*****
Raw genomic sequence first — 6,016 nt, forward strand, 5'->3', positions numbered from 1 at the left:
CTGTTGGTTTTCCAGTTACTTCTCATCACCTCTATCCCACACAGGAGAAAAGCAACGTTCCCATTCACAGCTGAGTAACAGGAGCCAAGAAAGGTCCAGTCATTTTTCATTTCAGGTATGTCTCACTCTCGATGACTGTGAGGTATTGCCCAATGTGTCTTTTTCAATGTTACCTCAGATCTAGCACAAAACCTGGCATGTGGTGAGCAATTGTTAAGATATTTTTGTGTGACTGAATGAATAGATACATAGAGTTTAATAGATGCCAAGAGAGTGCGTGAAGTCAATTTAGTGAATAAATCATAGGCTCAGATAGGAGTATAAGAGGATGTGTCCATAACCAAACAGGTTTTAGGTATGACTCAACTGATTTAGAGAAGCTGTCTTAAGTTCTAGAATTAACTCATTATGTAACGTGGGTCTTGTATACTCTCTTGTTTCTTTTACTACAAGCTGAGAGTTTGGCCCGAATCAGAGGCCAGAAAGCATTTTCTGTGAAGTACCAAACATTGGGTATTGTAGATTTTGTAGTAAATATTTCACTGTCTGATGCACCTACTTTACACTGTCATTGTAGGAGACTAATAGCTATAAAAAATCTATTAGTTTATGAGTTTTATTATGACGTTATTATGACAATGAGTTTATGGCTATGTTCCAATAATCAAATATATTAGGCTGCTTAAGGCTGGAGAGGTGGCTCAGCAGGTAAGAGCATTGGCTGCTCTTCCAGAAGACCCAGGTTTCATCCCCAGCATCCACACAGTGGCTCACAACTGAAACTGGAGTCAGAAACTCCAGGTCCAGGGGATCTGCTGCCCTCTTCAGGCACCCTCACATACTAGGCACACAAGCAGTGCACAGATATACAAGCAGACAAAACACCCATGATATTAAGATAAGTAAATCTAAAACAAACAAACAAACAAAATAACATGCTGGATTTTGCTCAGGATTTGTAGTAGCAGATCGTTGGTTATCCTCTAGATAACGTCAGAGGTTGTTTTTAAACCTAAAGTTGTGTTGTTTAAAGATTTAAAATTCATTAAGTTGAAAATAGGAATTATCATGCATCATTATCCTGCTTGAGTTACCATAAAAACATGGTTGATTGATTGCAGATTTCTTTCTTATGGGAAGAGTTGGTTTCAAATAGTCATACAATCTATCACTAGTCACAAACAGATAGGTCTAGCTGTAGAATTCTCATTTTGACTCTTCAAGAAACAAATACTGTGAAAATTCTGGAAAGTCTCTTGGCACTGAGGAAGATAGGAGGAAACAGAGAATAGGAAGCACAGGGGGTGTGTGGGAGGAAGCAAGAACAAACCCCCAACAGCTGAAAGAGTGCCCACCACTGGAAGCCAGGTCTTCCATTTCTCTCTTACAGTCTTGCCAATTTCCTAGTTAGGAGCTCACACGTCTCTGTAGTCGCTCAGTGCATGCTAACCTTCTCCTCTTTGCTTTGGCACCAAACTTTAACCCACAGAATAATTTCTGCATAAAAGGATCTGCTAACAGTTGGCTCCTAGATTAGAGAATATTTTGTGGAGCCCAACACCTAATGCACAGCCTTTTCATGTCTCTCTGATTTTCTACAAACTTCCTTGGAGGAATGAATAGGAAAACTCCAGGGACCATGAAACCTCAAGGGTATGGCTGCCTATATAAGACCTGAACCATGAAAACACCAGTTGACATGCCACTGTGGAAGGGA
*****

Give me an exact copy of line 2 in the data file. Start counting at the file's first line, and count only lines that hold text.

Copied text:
CTGTTGGTTTTCCAGTTACTTCTCATCACCTCTATCCCACACAGGAGAAAAGCAACGTTCCCATTCACAGCTGAGTAACAGGAGCCAAGAAAGGTCCAGTCATTTTTCATTTCAGGTATGTCTCACTCTCGATGACTGTGAGGTATTGCCCAATGTGTCTTTTTCAATGTTACCTCAGATCTAGCACAAAACCTGGCATGTGGTGAGCAATTGTTAAGATATTTTTGTGTGACTGAATGAATAGATACATAGAGTTTAATAGATGCCAAGAGAGTGCGTGAAGTCAATTTAGTGAATAAATCATAGGCTCAGATAGGAGTATAAGAGGATGTGTCCATAACCAAACAGGTTTTAGGTATGACTCAACTGATTTAGAGAAGCTGTCTTAAGTTCTAGAATTAACTCATTATGTAACGTGGGTCTTGTATACTCTCTTGTTTCTTTTACTACAAGCTGAGAGTTTGGCCCGAATCAGAGGCCAGAAAGCATTTTCTGTGAAGTACCAAACATTGGGTATTGTAGATTTTGTAGTAAATATTTCACTGTCTGATGCACCTACTTTACACTGTCATTGTAGGAGACTAATAGCTATAAAAAATCTATTAGTTTATGAGTTTTATTATGACGTTATTATGACAATGAGTTTATGGCTATGTTCCAATAATCAAATATATTAGGCTGCTTAAGGCTGGAGAGGTGGCTCAGCAGGTAAGAGCATTGGCTGCTCTTCCAGAAGACCCAGGTTTCATCCCCAGCATCCACACAGTGGCTCACAACTGAAACTGGAGTCAGAAACTCCAGGTCCAGGGGATCTGCTGCCCTCTTCAGGCACCCTCACATACTAGGCACACAAGCAGTGCACAGATATACAAGCAGACAAAACACCCATGATATTAAGATAAGTAAATCTAAAACAAACAAACAAACAAAATAACATGCTGGATTTTGCTCAGGATTTGTAGTAGCAGATCGTTGGTTATCCTCTAGATAACGTCAGAGGTTGTTTTTAAACCTAAAGTTGTGTTGTTTAAAGATTTAAAATTCATTAAGTTGAAAATAGGAATTATCATGCATCATTATCCTGCTTGAGTTACCATAAAAACATGGTTGATTGATTGCAGATTTCTTTCTTATGGGAAGAGTTGGTTTCAAATAGTCATACAATCTATCACTAGTCACAAACAGATAGGTCTAGCTGTAGAATTCTCATTTTGACTCTTCAAGAAACAAATACTGTGAAAATTCTGGAAAGTCTCTTGGCACTGAGGAAGATAGGAGGAAACAGAGAATAGGAAGCACAGGGGGTGTGTGGGAGGAAGCAAGAACAAACCCCCAACAGCTGAAAGAGTGCCCACCACTGGAAGCCAGGTCTTCCATTTCTCTCTTACAGTCTTGCCAATTTCCTAGTTAGGAGCTCACACGTCTCTGTAGTCGCTCAGTGCATGCTAACCTTCTCCTCTTTGCTTTGGCACCAAACTTTAACCCACAGAATAATTTCTGCATAAAAGGATCTGCTAACAGTTGGCTCCTAGATTAGAGAATATTTTGTGGAGCCCAACACCTAATGCACAGCCTTTTCATGTCTCTCTGATTTTCTACAAACTTCCTTGGAGGAATGAATAGGAAAACTCCAGGGACCATGAAACCTCAAGGGTATGGCTGCCTATATAAGACCTGAACCATGAAAACACCAGTTGACATGCCACTGTGGAAGGGA